In Son of Monarchs, Mexican director Alexis Gambis heavily utilizes the butterfly imagery from its lead character’s childhood and profession for its metamorphosis symbolism. While the thematic imagery may be on the nose, the accompanying film is filled with the appropriate complexity and nuance to play off the obvious imagery.
Mendel (Tenoch Huerta) is a Mexican man living in New York where he is working on mapping the genome of the monarch butterfly. This passion of his came from his childhood living in the butterfly forests of Michoacán. Son of Monarchs focuses on Mendel as he travels back and forth between his two homes and attempts to process trauma from his childhood while coming into his own. Every piece of information he discovers from altering the genes of his butterflies, corresponds to a new repressed moment from his childhood making itself aware.
Son of Monarchs greatest strength is how it blends the surface level metaphors with haunting imagery and complex themes. The butterfly is one of the most recognizable symbols for a period of change or transition. While such heavy reliance on obvious symbolism could lead to a movie feeling like something straight out of film school, Gambis avoids this pitfall in two ways. First is to give butterflies a narrative purpose in the story beyond that of pure symbolism. Mendel’s home is known for the presence of monarch butterflies that turn the forest orange, so his memories of and adult interest in them gives the symbol more credence. The other technique implemented in film is to use the symbol for a more complex situation than a surface level transition. Mendel’s transition is not from childhood to adulthood as would be the simple metaphor, but instead is a transition from repression to acceptance. The juxtaposition between simplistic symbolism and complex themes creates an accessible intelligent whole.
Son of Monarchs tells a complex story rich with beautiful imagery and mature themes. The imagery of the butterflies both in the wild and under a microscope create a haunting dichotomy, and perfectly fit into the film’s themes and message.
I am late with yesterday’s post again. As I mentioned most of the week, the fatigue has been hitting me exceptionally hard lately. I am taking some time off next week, so hopefully I will be able to recharge and get back on track with getting these out in a timelier manner. And while I yesterdays post is going up a bit late, I did watch this film yesterday, so it counts.
Blood and Black Lace (1964, Dir. Mario Bava)
As I think I mentioned earlier in the year when I watched some of Dario Argento’s films, the Giallo genre continues to be a giant blind spot of mine. Blood and Black Lace was actually my first Mario Bava film, and while I do not believe it is his most well-known film, it popped up on my Amazon Prime so I decided why not.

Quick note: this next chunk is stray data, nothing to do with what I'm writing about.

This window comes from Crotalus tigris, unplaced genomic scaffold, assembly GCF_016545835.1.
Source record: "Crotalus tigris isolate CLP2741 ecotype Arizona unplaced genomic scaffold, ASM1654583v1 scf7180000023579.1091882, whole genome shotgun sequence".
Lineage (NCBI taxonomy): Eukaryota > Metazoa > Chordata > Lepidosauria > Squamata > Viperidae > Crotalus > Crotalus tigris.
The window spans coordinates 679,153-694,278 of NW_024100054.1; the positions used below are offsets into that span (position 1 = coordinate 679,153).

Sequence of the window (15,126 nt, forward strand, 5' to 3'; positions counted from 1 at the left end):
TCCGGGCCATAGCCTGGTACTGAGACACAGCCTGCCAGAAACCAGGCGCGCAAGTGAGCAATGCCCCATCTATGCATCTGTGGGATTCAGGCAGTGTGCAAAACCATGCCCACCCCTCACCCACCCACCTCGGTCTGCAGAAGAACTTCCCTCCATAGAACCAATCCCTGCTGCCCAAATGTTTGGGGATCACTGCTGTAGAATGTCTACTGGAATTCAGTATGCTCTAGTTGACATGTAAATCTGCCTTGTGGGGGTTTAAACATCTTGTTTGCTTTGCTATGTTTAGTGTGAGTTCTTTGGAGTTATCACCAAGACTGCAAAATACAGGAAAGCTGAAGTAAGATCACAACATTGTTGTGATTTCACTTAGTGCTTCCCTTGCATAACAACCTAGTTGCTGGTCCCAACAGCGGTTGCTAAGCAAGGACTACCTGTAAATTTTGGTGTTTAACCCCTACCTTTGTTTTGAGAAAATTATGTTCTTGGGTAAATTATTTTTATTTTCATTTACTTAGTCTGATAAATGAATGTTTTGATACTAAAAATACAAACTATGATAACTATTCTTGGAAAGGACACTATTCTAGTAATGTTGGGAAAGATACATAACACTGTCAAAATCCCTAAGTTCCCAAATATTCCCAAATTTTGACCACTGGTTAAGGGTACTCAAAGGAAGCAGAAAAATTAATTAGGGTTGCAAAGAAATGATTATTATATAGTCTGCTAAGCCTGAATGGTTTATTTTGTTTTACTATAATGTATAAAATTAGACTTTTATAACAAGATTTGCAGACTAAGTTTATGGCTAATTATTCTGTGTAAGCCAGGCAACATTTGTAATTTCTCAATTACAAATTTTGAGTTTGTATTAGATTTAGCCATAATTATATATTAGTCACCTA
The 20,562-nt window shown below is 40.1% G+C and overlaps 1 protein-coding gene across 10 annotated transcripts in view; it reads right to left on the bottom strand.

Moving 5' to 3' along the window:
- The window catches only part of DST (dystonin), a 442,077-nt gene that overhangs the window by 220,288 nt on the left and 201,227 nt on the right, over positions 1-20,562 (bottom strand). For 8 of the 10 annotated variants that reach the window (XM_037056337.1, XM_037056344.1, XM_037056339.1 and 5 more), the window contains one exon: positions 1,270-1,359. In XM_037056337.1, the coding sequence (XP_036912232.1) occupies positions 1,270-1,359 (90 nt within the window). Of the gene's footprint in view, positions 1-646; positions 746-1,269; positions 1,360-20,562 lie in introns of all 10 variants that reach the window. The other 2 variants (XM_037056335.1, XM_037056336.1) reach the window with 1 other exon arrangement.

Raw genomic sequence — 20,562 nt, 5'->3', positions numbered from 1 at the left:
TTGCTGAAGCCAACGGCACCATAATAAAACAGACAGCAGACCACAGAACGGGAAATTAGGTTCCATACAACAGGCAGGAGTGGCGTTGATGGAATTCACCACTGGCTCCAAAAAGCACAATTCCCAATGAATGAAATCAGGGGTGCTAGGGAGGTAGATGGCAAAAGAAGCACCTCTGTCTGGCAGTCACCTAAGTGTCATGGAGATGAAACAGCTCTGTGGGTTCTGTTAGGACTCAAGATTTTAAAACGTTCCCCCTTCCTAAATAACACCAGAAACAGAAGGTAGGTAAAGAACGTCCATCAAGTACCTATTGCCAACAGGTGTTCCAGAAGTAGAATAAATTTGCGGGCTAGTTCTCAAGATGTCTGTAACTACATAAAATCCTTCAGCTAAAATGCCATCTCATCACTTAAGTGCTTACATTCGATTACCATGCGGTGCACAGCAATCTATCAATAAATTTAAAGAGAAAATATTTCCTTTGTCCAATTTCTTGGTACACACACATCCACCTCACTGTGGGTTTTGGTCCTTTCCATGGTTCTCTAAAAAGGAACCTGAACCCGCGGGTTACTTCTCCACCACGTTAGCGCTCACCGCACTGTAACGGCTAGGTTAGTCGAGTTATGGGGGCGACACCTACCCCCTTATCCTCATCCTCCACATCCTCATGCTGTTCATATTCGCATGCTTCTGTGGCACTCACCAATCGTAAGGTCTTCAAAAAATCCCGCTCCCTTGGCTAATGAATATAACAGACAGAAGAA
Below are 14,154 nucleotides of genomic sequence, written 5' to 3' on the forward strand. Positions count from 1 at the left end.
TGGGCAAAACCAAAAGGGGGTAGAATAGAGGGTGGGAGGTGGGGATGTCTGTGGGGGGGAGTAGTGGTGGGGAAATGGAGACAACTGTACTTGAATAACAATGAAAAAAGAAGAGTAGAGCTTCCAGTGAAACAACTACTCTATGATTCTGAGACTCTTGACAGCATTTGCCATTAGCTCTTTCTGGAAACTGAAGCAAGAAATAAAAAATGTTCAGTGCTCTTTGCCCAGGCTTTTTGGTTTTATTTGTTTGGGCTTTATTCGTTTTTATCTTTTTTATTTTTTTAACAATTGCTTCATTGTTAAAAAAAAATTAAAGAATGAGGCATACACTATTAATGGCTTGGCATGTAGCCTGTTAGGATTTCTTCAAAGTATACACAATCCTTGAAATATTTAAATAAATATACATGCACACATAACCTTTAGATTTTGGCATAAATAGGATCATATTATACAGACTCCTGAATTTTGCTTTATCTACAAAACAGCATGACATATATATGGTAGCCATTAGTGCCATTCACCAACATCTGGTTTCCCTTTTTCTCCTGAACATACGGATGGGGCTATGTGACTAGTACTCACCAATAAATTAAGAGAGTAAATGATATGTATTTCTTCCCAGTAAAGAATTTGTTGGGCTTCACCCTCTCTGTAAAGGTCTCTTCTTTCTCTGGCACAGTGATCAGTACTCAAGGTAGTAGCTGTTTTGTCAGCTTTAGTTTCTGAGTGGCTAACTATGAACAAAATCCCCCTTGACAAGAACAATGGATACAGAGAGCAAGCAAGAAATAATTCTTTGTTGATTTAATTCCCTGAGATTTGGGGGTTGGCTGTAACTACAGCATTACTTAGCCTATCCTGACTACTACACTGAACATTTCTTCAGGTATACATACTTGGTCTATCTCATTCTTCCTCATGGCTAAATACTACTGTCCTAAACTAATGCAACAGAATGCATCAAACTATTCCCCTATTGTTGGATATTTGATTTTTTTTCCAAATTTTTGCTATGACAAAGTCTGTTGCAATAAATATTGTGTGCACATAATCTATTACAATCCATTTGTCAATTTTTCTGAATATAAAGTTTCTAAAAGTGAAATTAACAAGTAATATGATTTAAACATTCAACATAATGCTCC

While I am may still be a Giallo neophyte, the trademarks of the Italian filmmaking style have become less reflexively off-putting. While the constant redubbing is awkward as always, upon getting used to it, it provides a level of cheesy charm. When combined with the oversaturated colors and gratuitous gore and hints at nudity create a wonderfully sleazy whole.
Blood and Black Lace’s setting of a fashion house worked perfectly for the style. The couture dresses and set designing popped in the film’s Technicolor wonder. Each murder used the setting and actors to create a memorable death sequence repeatedly building on the other. Even if the mystery was obvious, the red herrings we too obvious to believe, the film succeeds in spectacle alone.
Oops, I fell asleep while writing this last night. Getting it up now.
Today was another rough one for me. I have been feeling exhausted all week and engaging in much of anything has been difficult. So today is going to be a quick post and I am going to hope that once the weekend hits, I will be able to catch up on my promised posts as well as write something longer in these entries.
The Juniper Tree (1990, Dir. Nietzchka Keene)
10 years before her Cannes winning performance in Dancer in the Dark (2000, Dir. Lars von Trier) Björk starred in The Juniper Tree in the time between singing for The Sugarcubes and beginning her solo career. In the film, a 24-year-old Björk proves that she has always embodied the otherworldly charisma that is her trademark now. Björk’s ethereal quality meshes perfectly with the grim fairy tale in her debut film appearance.
While Björk is the highlight and selling point for the Icelandic feature, Nietzchka Keene as writer, director, and editor did a fantastic job at creating an eerie fantastical environment. Her deft hand with tone shows though wonderfully creating an enchanting film to compliment her lead actress. Regrettably, The Juniper Tree was the only film she was able to complete before passing away from pancreatic cancer. Her voice was so strong in this debut feature, it would have wonderful to watch more of her films.